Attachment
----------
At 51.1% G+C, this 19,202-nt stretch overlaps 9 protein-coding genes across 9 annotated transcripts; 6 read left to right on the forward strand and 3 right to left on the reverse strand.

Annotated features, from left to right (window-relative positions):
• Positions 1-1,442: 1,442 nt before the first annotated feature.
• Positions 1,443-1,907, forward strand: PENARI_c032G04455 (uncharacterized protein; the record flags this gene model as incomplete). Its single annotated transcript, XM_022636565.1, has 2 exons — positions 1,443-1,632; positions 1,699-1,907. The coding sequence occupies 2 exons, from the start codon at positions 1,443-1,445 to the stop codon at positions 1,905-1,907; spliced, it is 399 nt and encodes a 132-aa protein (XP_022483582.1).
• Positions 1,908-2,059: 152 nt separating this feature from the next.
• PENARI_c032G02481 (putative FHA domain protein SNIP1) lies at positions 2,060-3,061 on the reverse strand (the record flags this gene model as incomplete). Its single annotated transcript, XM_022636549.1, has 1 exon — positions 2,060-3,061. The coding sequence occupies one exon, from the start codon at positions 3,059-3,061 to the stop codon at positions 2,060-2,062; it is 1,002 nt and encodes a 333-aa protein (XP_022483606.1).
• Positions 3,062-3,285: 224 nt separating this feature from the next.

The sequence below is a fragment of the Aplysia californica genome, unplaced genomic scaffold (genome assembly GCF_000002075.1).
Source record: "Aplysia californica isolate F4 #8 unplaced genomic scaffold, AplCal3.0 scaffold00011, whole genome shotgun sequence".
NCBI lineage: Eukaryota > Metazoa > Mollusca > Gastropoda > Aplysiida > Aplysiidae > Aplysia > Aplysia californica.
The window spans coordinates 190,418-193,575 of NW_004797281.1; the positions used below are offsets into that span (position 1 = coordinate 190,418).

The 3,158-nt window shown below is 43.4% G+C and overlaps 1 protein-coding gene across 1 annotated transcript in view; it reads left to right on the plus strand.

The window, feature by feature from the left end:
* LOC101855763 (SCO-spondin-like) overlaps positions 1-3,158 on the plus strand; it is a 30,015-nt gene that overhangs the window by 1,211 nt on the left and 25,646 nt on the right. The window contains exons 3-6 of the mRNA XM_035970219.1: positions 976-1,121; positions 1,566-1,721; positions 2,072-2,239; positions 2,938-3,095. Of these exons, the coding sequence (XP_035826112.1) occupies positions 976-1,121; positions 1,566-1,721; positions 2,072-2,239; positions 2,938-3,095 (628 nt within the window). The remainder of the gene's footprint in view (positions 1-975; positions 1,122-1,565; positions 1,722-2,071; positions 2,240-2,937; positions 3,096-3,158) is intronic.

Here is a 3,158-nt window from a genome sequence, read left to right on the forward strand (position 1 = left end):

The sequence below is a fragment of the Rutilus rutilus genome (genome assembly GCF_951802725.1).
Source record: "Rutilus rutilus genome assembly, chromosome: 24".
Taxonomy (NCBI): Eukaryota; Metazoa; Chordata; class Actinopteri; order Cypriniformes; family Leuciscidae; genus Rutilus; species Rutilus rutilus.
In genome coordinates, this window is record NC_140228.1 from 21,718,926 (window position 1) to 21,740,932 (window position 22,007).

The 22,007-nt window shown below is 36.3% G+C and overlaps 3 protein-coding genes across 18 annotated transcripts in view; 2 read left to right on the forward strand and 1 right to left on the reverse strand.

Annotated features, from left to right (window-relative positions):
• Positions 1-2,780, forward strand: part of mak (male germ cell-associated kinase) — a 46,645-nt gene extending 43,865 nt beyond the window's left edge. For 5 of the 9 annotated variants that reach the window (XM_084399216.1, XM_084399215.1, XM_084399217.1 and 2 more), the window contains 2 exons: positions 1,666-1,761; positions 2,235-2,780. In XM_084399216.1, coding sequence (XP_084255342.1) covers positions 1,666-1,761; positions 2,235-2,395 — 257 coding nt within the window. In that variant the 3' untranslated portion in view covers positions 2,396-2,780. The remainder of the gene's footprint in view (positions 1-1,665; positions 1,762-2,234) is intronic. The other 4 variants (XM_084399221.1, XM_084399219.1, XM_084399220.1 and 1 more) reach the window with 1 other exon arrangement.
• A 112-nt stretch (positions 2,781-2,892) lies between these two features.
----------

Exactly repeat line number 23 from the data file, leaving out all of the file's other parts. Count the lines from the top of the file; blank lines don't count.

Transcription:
• A 112-nt stretch (positions 2,781-2,892) lies between these two features.